Spa service providers play a crucial role in skin cancer detection. These are the signs that your spa client may have skin cancer.
A Facebook post has been making the rounds lately about a nail salon employee spotting melanoma under a client’s thumbnail. The story is that the nail tech spotted the stripe and recognized it as melanoma, even though other service providers had told the client that she had a calcium deficiency or a blood blister.
The cancer had allegedly spread to her lymph nodes
The post alleges that a doctor later confirmed the salon employee’s diagnosis and found that the cancer had spread to the woman’s lymph nodes, and that her prognosis was “not good.”
According to the Independent, the post was originally published in 2017 by a UK beauty technician named Jean Skinner (that version is no longer available online but there are screenshots). It has since been shared on Facebook, word for word, by others. The post reads:
I had a walk-in nail client a couple weeks ago. She had been going to the “NAILS” type salons for years. She had a straight dark vertical stripe down her nail. She said as soon as she sat down—I need a color dark enough to cover this stripe. The nail salons “diagnosed” her a few different ways. Some said it was a lack of calcium. Some said it was hereditary. At least one had told her it was a blood blister.
This is melanoma!!! I did not want to frighten her but I told her she needed to see her doctor immediately! She called me today to tell me that yes it was a very aggressive melanoma that has already spread to her lymph nodes!! Her prognosis is not good! Please pay attention to abnormalities in your nail beds!! Odd changes in your nails can very likely be nothing to worry about! But sometimes it is an indication of a very serious disease. And please keep an eye on the nail beds—toes and fingers—-of your elderly loved ones and your loved ones that aren’t physically able to notice changes in the nail beds! Early diagnosis can make all the difference in the world!!!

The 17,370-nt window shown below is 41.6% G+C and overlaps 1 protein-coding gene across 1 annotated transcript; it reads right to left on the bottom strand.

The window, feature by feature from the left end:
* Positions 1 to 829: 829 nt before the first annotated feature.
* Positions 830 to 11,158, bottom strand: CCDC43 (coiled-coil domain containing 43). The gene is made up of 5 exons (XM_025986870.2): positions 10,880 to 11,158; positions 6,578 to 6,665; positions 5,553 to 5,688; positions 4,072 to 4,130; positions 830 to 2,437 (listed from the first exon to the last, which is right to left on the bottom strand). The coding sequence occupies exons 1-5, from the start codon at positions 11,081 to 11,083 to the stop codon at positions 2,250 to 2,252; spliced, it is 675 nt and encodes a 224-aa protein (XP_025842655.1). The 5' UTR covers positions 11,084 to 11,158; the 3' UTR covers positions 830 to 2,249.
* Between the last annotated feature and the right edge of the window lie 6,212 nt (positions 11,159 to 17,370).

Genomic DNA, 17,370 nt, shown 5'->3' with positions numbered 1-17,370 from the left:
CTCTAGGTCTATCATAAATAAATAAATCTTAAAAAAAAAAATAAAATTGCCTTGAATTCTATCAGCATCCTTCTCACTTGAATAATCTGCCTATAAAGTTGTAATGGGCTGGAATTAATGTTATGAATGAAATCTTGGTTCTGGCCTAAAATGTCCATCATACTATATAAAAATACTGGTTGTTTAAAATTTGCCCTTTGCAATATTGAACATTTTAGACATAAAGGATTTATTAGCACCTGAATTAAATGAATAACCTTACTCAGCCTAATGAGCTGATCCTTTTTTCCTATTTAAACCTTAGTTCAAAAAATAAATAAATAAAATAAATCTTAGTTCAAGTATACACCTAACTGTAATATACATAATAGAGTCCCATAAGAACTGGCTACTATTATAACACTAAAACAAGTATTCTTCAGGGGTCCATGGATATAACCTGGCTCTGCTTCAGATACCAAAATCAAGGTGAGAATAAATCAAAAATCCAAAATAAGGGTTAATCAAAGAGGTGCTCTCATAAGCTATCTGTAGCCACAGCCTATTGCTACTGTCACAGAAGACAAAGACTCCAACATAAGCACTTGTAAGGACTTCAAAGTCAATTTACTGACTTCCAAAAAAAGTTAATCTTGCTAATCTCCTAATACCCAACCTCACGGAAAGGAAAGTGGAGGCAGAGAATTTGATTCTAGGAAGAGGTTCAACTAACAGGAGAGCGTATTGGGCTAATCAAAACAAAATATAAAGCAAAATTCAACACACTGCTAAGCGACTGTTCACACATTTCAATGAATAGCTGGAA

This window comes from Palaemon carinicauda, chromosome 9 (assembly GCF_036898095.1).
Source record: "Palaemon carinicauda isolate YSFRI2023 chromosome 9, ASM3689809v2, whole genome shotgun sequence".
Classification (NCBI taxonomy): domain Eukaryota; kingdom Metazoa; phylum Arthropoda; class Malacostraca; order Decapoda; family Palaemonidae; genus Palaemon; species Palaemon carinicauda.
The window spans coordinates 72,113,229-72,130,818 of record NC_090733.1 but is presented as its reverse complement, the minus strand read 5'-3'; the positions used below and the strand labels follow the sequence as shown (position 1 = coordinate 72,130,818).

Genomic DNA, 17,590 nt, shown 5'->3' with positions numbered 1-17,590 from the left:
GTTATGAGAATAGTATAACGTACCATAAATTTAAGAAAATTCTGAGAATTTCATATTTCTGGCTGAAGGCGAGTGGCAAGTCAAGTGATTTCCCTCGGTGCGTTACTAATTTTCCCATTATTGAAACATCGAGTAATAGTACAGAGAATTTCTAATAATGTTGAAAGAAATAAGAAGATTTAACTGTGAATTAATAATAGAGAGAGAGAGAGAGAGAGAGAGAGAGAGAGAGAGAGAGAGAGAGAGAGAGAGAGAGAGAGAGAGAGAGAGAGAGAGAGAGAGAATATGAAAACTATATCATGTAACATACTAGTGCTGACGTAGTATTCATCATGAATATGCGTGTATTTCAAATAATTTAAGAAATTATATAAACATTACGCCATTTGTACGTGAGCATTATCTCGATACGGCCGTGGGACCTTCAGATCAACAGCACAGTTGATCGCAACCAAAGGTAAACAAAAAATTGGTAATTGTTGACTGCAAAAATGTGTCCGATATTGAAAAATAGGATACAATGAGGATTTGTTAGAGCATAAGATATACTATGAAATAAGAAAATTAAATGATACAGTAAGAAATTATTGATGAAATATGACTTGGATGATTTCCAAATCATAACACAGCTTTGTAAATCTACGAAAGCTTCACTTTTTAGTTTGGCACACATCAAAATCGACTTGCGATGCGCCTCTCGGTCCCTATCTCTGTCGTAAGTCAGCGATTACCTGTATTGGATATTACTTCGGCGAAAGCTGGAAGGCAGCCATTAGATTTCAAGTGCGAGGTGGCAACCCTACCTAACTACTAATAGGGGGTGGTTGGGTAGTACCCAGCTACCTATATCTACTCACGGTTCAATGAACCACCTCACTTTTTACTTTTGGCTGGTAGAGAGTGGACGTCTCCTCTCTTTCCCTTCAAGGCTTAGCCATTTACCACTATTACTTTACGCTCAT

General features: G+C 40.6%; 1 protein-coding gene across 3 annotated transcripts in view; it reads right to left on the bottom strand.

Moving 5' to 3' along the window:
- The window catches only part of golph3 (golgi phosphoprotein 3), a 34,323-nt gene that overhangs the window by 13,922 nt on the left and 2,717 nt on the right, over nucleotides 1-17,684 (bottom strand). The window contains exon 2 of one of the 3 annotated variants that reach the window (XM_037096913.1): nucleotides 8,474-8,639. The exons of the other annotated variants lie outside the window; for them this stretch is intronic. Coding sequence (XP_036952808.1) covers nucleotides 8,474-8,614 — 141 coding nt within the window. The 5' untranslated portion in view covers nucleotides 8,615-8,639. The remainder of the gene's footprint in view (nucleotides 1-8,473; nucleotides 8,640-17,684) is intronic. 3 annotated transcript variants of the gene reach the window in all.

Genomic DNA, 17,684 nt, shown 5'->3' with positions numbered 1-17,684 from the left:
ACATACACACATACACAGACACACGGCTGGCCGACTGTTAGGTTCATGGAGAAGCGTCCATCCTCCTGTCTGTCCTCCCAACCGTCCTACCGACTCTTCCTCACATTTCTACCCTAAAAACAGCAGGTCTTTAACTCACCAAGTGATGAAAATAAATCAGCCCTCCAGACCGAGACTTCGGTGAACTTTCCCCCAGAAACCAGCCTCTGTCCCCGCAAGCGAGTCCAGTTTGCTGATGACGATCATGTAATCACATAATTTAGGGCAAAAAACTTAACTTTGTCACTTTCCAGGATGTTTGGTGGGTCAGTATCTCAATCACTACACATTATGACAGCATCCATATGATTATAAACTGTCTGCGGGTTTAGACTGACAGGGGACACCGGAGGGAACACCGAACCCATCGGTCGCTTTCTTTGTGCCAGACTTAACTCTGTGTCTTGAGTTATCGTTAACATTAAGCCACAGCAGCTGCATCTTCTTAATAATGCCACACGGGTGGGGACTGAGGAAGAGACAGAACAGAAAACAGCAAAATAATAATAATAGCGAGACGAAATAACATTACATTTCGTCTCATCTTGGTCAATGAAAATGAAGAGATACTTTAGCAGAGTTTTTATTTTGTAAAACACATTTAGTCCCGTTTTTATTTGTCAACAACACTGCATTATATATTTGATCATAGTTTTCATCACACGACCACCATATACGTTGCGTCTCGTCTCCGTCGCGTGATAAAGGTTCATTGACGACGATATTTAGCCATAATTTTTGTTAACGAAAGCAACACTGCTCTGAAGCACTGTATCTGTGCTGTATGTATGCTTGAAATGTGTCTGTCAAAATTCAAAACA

Knowing the signs of skin cancer is key to saving lives
This is a good reminder to spa service providers that being informed about potential signs of skin cancer, and speaking up when you see them, can make a big different in a client’s life.
For more information on these indicators, and on whether a black line down the nail really is an indication of melanoma, we reached out to San Diego dermatologist and spokesperson for the Skin Cancer Foundation, Susan Boiko.
Yes, a black line under the nail could be melanoma
Dr. Boiko confirmed, when we showed her the picture from the post, that a black line under the nail can, indeed, be melanoma.
She said, “There are lots of reasons why you could have a dark stripe under your nail, some of which are nothing to worry about. But this is clearly abnormal. It stands out and is different.”
“Different” is the first indicator that something might be wrong
“Different,” she said, is one of the first things to take note of. “Different doesn’t always mean bad, it just means different. You can see pictures of common skin cancers on the Skin Cancer Foundation website, but in my long career as a dermatologist I have seen cancers that don’t look like those typical pictures. So, the most important thing is something that is different.”
Other concerning signs as listed by Dr. Boiko and on the Skin Cancer Foundation website, can be as follows: